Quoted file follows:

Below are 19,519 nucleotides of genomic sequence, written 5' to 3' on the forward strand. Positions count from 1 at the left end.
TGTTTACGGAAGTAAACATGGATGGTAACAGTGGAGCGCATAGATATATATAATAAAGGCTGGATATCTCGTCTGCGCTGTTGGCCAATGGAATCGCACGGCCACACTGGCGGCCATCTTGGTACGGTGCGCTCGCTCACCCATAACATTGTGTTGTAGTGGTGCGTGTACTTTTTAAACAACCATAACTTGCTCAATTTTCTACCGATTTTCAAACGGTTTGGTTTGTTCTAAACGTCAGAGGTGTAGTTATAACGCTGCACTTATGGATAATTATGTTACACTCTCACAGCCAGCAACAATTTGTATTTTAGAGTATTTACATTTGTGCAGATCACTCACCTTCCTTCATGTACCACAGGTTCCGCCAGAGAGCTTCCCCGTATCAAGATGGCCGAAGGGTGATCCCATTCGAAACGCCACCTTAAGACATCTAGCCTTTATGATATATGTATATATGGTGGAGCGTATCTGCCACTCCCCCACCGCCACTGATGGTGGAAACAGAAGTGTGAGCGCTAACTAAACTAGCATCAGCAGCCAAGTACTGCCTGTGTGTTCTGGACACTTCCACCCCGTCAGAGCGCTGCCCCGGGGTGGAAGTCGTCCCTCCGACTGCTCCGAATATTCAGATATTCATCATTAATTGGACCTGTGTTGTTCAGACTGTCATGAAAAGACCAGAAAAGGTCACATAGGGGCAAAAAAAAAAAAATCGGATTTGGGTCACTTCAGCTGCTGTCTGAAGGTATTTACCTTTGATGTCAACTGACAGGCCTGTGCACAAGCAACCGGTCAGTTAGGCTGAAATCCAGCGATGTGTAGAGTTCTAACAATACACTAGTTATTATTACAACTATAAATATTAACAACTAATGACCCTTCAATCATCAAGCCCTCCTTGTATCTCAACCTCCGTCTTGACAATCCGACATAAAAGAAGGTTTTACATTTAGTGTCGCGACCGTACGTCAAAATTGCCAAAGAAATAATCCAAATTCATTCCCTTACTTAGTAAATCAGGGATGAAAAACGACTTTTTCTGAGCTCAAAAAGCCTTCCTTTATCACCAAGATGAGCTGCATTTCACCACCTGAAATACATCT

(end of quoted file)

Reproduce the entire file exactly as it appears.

Below are 19,519 nucleotides of genomic sequence, written 5' to 3' on the forward strand. Positions count from 1 at the left end.
TGTTTACGGAAGTAAACATGGATGGTAACAGTGGAGCGCATAGATATATATAATAAAGGCTGGATATCTCGTCTGCGCTGTTGGCCAATGGAATCGCACGGCCACACTGGCGGCCATCTTGGTACGGTGCGCTCGCTCACCCATAACATTGTGTTGTAGTGGTGCGTGTACTTTTTAAACAACCATAACTTGCTCAATTTTCTACCGATTTTCAAACGGTTTGGTTTGTTCTAAACGTCAGAGGTGTAGTTATAACGCTGCACTTATGGATAATTATGTTACACTCTCACAGCCAGCAACAATTTGTATTTTAGAGTATTTACATTTGTGCAGATCACTCACCTTCCTTCATGTACCACAGGTTCCGCCAGAGAGCTTCCCCGTATCAAGATGGCCGAAGGGTGATCCCATTCGAAACGCCACCTTAAGACATCTAGCCTTTATGATATATGTATATATGGTGGAGCGTATCTGCCACTCCCCCACCGCCACTGATGGTGGAAACAGAAGTGTGAGCGCTAACTAAACTAGCATCAGCAGCCAAGTACTGCCTGTGTGTTCTGGACACTTCCACCCCGTCAGAGCGCTGCCCCGGGGTGGAAGTCGTCCCTCCGACTGCTCCGAATATTCAGATATTCATCATTAATTGGACCTGTGTTGTTCAGACTGTCATGAAAAGACCAGAAAAGGTCACATAGGGGCAAAAAAAAAAAAATCGGATTTGGGTCACTTCAGCTGCTGTCTGAAGGTATTTACCTTTGATGTCAACTGACAGGCCTGTGCACAAGCAACCGGTCAGTTAGGCTGAAATCCAGCGATGTGTAGAGTTCTAACAATACACTAGTTATTATTACAACTATAAATATTAACAACTAATGACCCTTCAATCATCAAGCCCTCCTTGTATCTCAACCTCCGTCTTGACAATCCGACATAAAAGAAGGTTTTACATTTAGTGTCGCGACCGTACGTCAAAATTGCCAAAGAAATAATCCAAATTCATTCCCTTACTTAGTAAATCAGGGATGAAAAACGACTTTTTCTGAGCTCAAAAAGCCTTCCTTTATCACCAAGATGAGCTGCATTTCACCACCTGAAATACATCT